CENTRAL VALLEY, Calif. (KSEE) – Last week, Valley Children’s released data that showed hospital visits due to COVID-19 jumped from 13 visits in June to 81 in July. The COVID-19 positivity rate also rose from 1.2% in June to 3.9% in July. And it’s getting worse.
“That number is increasing an exponential rate. It’s around 16% for last week, it was 8% the week prior, it was 2% only the one before. That pace is what’s concerning me because schools are not open yet and we’re seeing that increase,” said Dr. Nael Mhaissen, the medical director for infectious diseases and infection prevention at Valley Children’s Healthcare.
In addition to masking in schools, Mhaissen urged families to get vaccinated if they’re eligible.
“Think about the benefit to those around you, to your children, to those who are not eligible for the vaccine,” Mhaissen said.
“I’m not propagating fear, I’m just drawing the public’s attention to the situation. I think it’s better that we stop this before it gets out of hand. Before we get to a situation where we have many patients that require hospitalization and we don’t have beds for them. We are not there yet. We’re far from it, luckily. But I just worry if that pace continues that we may get to a situation like this,” Mhaissen added.
Mhaissen said a majority of kids aren’t getting severely sick from COVID-19, but still, some require hospitalization.
“Some of them are getting really sick. The numbers are obvious on that. Some of them are requiring stay in the hospital really because of the symptoms of COVID, not because of a broken arm who just happened to have COVID,” Mhaissen said. “Some of them are requiring to be in the intensive care unit. Requiring oxygen therapy, requiring to be on the mechanical ventilator.”
Mhaissen said children being physically back in school is important, but schools should be taking safety measures to ensure they’re being as safe as possible.
“My son is six years old, I’m very excited that he’s going to first grade. He will be going in person, he does very well wearing the mask and everyone in my household is immunized, that adds another layer of protection,” Mhaissen said.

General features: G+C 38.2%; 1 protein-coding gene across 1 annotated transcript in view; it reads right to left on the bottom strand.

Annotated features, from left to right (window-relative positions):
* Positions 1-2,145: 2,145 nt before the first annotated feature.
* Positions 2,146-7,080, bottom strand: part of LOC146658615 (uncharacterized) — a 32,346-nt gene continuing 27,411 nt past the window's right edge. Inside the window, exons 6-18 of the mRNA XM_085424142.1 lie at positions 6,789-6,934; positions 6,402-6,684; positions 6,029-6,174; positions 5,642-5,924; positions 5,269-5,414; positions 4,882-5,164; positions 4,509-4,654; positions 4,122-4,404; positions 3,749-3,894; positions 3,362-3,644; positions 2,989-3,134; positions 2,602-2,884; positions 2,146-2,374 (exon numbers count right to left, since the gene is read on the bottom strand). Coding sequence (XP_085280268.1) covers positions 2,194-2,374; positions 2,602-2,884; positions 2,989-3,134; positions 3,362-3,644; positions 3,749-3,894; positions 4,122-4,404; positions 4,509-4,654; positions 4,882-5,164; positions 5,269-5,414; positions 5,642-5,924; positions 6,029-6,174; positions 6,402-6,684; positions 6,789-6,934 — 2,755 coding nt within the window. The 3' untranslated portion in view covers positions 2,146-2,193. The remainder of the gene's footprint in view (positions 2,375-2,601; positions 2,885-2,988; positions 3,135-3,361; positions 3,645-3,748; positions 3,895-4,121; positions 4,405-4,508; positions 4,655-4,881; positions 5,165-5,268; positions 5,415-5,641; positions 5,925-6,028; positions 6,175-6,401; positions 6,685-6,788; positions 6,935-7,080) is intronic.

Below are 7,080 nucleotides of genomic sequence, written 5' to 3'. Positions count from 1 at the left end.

After a Clovis Unified Board meeting on July 29 where Board President Dr. Steven Fogg called for more local control regarding COVID-19 guidelines, Valley Children’s CEO Todd Suntrapak sent Fogg a letter saying in part, “I realize the debate is passionate regarding masks, but as one who deals daily with the emotional trauma that strikes too many of our families, I implore you to weigh this carefully — there is a significant amount of evidence about kids, COVID-19, and the science behind masks to slow its spread.”
On Friday, the California Department of Public Health clarified its mask exemption guidelines in schools, saying that families would need a doctor’s note to exempt their child from wearing a mask due to things like a mental health issue, a medical condition, or a disability.
Clovis Unified allowed parents to self attest, and many submitted those forms last week.
Clovis Unified said parents will now need to submit a doctor’s note.
Kristin Heimerdinger, the Association of Clovis Educators spokesperson, said there are still unanswered questions on how schools will exactly look like come next Monday.
“We’re hoping that our district administration and school board will follow the state guidelines and not put up a fight, that we will have the significant majority of our students masked except where there are medical reasons that they cant,” Heimerdinger said.